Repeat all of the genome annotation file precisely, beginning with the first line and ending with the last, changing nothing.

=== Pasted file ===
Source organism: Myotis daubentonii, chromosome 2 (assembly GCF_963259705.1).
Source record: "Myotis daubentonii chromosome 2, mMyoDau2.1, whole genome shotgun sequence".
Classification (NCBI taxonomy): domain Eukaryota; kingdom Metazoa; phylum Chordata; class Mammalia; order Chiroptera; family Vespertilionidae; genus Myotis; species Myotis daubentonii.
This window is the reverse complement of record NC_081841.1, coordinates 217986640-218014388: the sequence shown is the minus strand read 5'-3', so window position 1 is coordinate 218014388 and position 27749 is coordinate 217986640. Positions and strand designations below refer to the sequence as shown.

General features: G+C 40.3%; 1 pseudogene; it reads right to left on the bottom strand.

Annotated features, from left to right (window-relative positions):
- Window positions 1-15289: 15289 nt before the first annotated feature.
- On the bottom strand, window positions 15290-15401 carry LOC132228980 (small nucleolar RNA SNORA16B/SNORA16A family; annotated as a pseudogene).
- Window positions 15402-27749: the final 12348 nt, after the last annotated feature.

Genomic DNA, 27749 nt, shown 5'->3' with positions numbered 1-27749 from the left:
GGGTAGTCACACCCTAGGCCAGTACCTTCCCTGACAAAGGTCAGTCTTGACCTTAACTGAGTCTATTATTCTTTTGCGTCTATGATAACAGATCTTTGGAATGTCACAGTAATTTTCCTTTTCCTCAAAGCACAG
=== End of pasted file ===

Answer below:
Source organism: Myotis daubentonii, chromosome 2 (assembly GCF_963259705.1).
Source record: "Myotis daubentonii chromosome 2, mMyoDau2.1, whole genome shotgun sequence".
Classification (NCBI taxonomy): domain Eukaryota; kingdom Metazoa; phylum Chordata; class Mammalia; order Chiroptera; family Vespertilionidae; genus Myotis; species Myotis daubentonii.
This window is the reverse complement of record NC_081841.1, coordinates 217986640-218014388: the sequence shown is the minus strand read 5'-3', so window position 1 is coordinate 218014388 and position 27749 is coordinate 217986640. Positions and strand designations below refer to the sequence as shown.

General features: G+C 40.3%; 1 pseudogene; it reads right to left on the bottom strand.

Annotated features, from left to right (window-relative positions):
- Window positions 1-15289: 15289 nt before the first annotated feature.
- On the bottom strand, window positions 15290-15401 carry LOC132228980 (small nucleolar RNA SNORA16B/SNORA16A family; annotated as a pseudogene).
- Window positions 15402-27749: the final 12348 nt, after the last annotated feature.

Genomic DNA, 27749 nt, shown 5'->3' with positions numbered 1-27749 from the left:
GGGTAGTCACACCCTAGGCCAGTACCTTCCCTGACAAAGGTCAGTCTTGACCTTAACTGAGTCTATTATTCTTTTGCGTCTATGATAACAGATCTTTGGAATGTCACAGTAATTTTCCTTTTCCTCAAAGCACAG